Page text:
Here’s an excerpt from an Alps Alpine RK09L series potentiometer data sheet:
I highlighted in slight red the “audio” 15A potentiometer on the image above. It is quite different from the diagram for a linear potentiometer (1B in on the image). From the diagram we can see that resistance between pins 1 and 2 goes slowly up to 70% of the rotation of the shaft and then resistance change speeds up quite a bit.
I could go on about this, but I’ll leave that for some other time.
Finally, I can now do something concrete, all of the above was just to get intuition into what to expect.
I’ll use the following transistors in the experimentation that I had lying around:
|General purpose amplifier and switch
|Audio, power management, switching
|Low noise general purpose audio amplifiers
|Emergency lighting circuits
|General purpose amplifier and switch
All of them are NPN BJTs which have somewhat different applications between them (based on their respective datasheets), but they are mostly general purpose. They have different gain range, can be anything in the range. They have different noise figures based on their datasheets but units and figures vary, some datasheets include graphs, some just a figure, so I didn’t include them here. From some experimentation ZTX851 is very low noise, so I thought to try it out.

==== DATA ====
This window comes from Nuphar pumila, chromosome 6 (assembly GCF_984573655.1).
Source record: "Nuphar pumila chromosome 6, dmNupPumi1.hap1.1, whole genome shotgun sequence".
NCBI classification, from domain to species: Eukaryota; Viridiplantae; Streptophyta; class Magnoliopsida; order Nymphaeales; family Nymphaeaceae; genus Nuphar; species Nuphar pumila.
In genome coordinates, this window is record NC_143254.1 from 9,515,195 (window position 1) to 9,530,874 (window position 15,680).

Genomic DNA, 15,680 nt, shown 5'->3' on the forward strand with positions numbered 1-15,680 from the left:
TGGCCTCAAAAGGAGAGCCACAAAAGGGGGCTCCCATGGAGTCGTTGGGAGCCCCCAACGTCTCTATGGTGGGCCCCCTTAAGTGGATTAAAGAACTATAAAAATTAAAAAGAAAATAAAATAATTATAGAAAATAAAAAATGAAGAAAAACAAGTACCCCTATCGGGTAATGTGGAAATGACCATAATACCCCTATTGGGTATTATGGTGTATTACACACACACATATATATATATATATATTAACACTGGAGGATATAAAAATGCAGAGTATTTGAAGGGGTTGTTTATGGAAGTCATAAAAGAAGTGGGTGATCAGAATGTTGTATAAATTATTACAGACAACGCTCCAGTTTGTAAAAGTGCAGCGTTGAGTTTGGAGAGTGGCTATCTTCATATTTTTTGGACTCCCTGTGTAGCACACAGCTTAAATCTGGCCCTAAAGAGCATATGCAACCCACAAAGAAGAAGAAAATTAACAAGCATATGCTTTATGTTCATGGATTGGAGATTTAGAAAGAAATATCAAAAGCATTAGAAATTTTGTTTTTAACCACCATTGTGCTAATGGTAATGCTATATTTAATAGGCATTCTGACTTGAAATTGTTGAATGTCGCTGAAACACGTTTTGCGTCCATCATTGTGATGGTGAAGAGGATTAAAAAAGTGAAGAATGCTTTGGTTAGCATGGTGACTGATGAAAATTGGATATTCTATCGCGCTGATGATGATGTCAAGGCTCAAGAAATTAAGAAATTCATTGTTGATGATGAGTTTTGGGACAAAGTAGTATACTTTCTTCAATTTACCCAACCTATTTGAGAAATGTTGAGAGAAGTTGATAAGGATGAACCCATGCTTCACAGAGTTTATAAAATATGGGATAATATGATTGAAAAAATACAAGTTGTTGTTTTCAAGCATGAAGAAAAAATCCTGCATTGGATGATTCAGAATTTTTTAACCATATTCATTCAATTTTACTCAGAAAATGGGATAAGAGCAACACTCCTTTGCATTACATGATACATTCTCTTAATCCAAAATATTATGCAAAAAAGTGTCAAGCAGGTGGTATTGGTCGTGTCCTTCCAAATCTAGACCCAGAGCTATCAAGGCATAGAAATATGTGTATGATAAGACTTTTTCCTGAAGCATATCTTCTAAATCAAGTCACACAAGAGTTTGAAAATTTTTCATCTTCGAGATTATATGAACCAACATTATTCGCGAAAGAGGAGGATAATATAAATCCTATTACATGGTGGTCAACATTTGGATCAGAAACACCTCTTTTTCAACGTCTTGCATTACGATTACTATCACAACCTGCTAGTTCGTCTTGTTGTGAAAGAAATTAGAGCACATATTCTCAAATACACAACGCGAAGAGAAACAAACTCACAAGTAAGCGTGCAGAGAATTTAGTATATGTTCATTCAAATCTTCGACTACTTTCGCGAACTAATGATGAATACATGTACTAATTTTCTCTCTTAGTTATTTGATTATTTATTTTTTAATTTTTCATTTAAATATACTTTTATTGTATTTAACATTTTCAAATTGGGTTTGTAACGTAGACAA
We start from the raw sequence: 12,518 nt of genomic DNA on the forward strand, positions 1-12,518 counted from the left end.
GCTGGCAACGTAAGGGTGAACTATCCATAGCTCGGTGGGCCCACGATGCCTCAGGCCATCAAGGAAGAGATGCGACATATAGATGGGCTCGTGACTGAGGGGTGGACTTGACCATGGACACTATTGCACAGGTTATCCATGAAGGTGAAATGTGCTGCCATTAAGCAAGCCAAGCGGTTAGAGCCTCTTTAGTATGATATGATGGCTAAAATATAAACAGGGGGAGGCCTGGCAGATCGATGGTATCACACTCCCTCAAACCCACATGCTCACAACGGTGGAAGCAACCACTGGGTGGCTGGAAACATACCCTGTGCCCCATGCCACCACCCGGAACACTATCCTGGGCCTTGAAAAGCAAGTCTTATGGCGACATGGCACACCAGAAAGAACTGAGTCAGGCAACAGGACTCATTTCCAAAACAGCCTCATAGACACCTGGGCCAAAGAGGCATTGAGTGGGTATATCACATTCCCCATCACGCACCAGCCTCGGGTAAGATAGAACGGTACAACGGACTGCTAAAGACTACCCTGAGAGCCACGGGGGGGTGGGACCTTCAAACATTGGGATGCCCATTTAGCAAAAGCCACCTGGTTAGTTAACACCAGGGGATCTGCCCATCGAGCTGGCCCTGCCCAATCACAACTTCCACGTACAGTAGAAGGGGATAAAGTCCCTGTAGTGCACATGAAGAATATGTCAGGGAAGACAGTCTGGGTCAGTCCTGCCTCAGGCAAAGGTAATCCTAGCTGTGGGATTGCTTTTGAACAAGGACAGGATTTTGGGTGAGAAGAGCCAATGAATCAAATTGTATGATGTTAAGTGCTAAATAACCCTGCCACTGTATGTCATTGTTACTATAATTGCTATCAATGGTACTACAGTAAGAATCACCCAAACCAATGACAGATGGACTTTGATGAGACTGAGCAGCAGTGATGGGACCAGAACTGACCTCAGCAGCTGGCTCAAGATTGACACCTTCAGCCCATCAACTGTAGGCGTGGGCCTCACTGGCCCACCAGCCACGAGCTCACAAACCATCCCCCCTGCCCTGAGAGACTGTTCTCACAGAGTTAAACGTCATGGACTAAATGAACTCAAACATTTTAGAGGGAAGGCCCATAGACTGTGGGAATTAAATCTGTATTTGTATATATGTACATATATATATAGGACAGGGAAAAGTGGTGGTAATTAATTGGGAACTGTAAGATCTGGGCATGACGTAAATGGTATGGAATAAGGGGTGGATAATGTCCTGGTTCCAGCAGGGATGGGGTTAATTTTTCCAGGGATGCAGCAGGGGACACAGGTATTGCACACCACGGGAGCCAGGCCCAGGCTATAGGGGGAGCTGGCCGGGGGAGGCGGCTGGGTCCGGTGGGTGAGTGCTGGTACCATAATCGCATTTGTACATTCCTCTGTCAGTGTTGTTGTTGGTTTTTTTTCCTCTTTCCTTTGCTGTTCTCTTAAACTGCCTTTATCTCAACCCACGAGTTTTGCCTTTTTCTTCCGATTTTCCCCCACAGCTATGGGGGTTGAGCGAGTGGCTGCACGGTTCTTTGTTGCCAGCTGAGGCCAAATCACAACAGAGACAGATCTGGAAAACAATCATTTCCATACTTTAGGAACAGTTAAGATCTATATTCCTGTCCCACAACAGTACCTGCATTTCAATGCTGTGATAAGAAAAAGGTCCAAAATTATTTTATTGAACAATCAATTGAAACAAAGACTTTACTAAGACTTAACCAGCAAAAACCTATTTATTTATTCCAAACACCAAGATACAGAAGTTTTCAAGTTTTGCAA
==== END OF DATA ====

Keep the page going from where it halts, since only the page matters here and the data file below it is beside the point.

With all of the above, I doubt I’ll notice much of a difference, but we’ll see. Since the output from the guitar is quite low, especially for single coils, I doubt single coil pickups will distort much. Humbuckers, maybe, probably chords strummed hard. If the pedal is not the first in the chain of effects, it would maybe be a different story.
Pinout of the Transistors
Since the cases of transistors that I have are slightly different I thought to include pinout diagram of all of them.